Then, there’s Rich, the trustafarian who married a girl whose daddy owns several retail chains.  Rich finished his bachelor’s degree on the 10-year plan.  Toward the end of his student career, he discovered a passion for rocks, especially rare crystal formations.  He started selling them to collectors, and was just beginning to be successful when the father-in-law offered him the reins at one of his companies.  Rich took the job.  The last time I saw him, he looked utterly miserable.

I’m sure others have many stories like these (Paris Hilton comes to mind), but perhaps these examples are misleading in that they miss the really important, everyday tragedy of being born wealthy.  My wife and I began life very poor.  We lived in a tiny studio apartment with a view of a busy street.  Our entertainment, more often than not, was to buy a very long book that I would proceed to read aloud until we finished.  This is how we read Shogun, The Lord of the Rings trilogy, The Winds of War, and many other novels.  Eating out, even at a fast-food joint, was a wonderful treat we could only rarely afford.  We delighted in long walks, sunsets, well-written letters, flying homemade kites, and close friends.Â

We’re no longer poor. We have many more acquaintances and many fewer friends.  We eat out often and take no delight in it.  I haven’t flown a kite in years.

But at least I once had a life in which the things I could buy didn’t get between me and life’s truly enjoyable offerings.Â

Rich kids never get that kind of life.

14 replies »

  1. To some extent the rich are captive to their contexts, and growing up privileged is bound to come with some blind spots.

    Of course, as I’ve often said, all other things being equal, ’tis better to have than to have not. There comes a time where no matter how you grew up you have to accept responsibility for the conduct of your life. I’ve fought some battles that resulted from my upbringing, too, but at some point you have to acknowledge that an excuse for failure isn’t quite the same thing as success. 🙂

    I can feel all kinds of bad about where some rich folks have arrived, but in the end they’ve had every opportunity to choose and act on those choices. My wife and I recently had a debate over Britney, for instance, and while I see her point about all the things Brit clearly grew up without, what is it that she needs, right now, that she can’t get?

    Great piece, JS. Hell of a thought-provoker.

  2. Dr. S said:

    what is it that she needs, right now, that she can’t get?

    Certainly not therapy. That’s why I don’t feel any sympathy for or empathy with the rich, however troubled.

    They can buy all they need from therapists.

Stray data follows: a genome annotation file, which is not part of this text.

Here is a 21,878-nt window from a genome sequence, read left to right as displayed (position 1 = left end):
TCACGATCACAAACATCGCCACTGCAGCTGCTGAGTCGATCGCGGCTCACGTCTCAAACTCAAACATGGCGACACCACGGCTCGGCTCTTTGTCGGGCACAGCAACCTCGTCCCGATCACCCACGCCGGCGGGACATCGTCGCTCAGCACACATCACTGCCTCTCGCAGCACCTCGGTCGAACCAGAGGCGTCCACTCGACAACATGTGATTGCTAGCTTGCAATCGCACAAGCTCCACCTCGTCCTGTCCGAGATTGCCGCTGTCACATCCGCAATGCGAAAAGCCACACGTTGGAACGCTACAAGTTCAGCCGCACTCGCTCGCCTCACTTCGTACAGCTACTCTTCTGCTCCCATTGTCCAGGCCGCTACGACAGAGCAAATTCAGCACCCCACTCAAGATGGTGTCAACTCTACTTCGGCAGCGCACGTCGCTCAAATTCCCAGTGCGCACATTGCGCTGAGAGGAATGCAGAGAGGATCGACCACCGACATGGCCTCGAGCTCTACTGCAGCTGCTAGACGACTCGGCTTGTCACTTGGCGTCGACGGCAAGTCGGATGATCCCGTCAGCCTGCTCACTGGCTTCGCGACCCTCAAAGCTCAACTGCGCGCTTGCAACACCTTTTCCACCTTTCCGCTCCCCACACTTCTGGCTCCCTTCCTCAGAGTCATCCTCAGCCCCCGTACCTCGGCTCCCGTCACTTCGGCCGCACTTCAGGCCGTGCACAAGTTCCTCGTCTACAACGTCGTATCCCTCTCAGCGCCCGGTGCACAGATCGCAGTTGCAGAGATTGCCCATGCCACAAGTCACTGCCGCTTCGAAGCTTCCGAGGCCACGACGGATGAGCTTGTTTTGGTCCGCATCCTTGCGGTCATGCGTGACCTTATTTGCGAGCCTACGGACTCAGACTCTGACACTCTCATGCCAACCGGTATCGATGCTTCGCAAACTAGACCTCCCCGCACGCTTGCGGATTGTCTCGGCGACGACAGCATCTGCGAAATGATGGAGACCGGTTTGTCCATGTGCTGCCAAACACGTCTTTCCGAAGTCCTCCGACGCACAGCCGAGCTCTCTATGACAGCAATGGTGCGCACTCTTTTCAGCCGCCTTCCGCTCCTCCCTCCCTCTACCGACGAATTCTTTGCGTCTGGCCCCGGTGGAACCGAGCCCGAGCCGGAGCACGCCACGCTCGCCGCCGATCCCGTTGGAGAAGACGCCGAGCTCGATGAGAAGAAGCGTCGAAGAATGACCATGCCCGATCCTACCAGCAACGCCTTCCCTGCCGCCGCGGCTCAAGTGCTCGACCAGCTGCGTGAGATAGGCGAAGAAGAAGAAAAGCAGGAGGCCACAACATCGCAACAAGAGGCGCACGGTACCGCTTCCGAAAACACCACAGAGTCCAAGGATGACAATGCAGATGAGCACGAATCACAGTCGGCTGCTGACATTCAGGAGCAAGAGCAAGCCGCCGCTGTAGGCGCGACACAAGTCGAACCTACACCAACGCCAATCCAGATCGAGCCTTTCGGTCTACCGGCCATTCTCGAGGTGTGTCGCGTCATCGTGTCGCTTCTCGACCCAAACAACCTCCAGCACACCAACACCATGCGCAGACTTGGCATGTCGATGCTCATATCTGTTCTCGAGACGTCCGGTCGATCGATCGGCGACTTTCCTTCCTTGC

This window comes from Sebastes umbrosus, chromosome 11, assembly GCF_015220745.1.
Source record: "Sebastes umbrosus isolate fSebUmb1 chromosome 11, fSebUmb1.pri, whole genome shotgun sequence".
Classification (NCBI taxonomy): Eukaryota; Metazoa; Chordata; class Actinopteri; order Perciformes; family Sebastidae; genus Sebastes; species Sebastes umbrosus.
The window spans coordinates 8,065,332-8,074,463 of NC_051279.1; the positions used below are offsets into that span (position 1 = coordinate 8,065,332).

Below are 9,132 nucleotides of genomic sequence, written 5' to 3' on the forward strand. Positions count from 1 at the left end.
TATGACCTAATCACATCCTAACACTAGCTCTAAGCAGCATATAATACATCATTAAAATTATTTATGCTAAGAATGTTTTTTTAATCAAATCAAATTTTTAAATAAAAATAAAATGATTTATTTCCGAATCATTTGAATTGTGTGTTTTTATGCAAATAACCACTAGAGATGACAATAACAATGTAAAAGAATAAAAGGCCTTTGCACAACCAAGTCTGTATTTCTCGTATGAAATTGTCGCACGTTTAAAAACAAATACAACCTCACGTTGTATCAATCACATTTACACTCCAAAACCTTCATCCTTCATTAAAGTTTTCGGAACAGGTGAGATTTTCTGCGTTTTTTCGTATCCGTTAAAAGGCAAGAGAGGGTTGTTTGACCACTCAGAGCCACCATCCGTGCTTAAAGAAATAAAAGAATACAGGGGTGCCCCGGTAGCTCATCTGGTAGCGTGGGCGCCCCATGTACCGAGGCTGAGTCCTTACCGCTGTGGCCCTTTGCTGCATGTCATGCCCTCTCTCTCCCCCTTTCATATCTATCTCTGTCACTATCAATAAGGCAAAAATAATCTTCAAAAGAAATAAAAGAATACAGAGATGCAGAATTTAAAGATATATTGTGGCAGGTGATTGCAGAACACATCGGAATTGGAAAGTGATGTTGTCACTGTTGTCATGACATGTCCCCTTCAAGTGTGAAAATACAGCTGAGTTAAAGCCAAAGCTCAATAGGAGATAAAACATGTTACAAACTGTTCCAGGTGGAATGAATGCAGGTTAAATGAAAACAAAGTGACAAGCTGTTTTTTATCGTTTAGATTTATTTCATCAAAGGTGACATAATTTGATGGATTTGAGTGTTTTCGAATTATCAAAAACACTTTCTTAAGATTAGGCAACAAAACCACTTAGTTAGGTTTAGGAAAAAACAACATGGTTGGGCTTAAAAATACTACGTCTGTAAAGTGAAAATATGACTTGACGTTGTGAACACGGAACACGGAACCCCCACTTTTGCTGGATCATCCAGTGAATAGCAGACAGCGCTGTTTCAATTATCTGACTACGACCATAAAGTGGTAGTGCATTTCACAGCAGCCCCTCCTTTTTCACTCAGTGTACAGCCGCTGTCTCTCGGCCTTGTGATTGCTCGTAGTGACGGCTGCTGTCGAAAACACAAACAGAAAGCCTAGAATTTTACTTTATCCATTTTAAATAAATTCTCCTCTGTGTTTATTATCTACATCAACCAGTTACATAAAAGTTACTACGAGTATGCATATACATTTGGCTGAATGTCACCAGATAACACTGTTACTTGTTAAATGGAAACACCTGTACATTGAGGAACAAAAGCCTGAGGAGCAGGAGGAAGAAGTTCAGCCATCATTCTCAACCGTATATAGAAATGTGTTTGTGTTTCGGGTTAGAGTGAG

3. Doc Slammy,

    I hear what you’re saying about accepting responsibility for success, but it strikes me that there are many people in this world (and I’m not accusing you of this) who would watch parents cut off their children’s arms and legs and then insist that the children are responsible for their own success.

    Just because the wounds are not visible doesn’t mean they’re not there.

  4. I would very much like to throttle Ms B’s parents and take Ms B away to an island somewhere for a year of music (not hers), good books, simple fayre, bare feet, sea fishing and tree climbing.

  5. JS: Agree completely. And while I don’t like to make the uglier moments of my own personal life public very often, I’m speaking as a guy who was, at the age of 3, pretty much given away by his parents. Does that leave a mark? Yup. And to some extent, I still fight the battles that resulted from it to this day.

    I can’t begin to set myself up as any kind of example, nor can I be too harsh on those who never quite get over what mom and dad did to them. I can only suggest that in the long run, I have greater respect for those who overcome the curses of poverty than I do those fighting the demons of affluence.

  6. Doc,

    I know you’re aware that, during the Civil Right march era, it was common for Southern whites to point to successful African-Americans like Sammy Davis, Jr., Sidney Poitier, or anyone else they could find as proof that there was no discrimination. After all, if Sammy and Sidney could make it, any black could, right?

    Sam, you were blessed with extraordinary intelligence. I’m sure that, more than anything, saved you. Put an average person in your circumstances and things might not have turned out so well.

    I agree wtih you, though, that I tend to hold those who overcame poverty in higher regard than those who managed to become decent, productive human beings even though they never had to earn anything in their lives. But take Roberta, for example. She was raised to think that love and money were interchangeable. If Daddy and Mommy wanted to show love, it came from a wallet or purse. As a result, she became a desperate seeker of real love, never having the slightest idea what it is or how to get it. One day, I think Roberta will kill herself. I hope not, but that’s where I’d lay the odds.

  7. Great stuff, JS.

    What perhaps I would like to see from the wealthy (having dealt with some of them up close and personal) would be a sense of empathy FROM them TOWARD others. It’s that lack of affect they suffer from that I find most troubling. And which has always made me more inclined to lean toward Robespierre more than toward Louis XVI.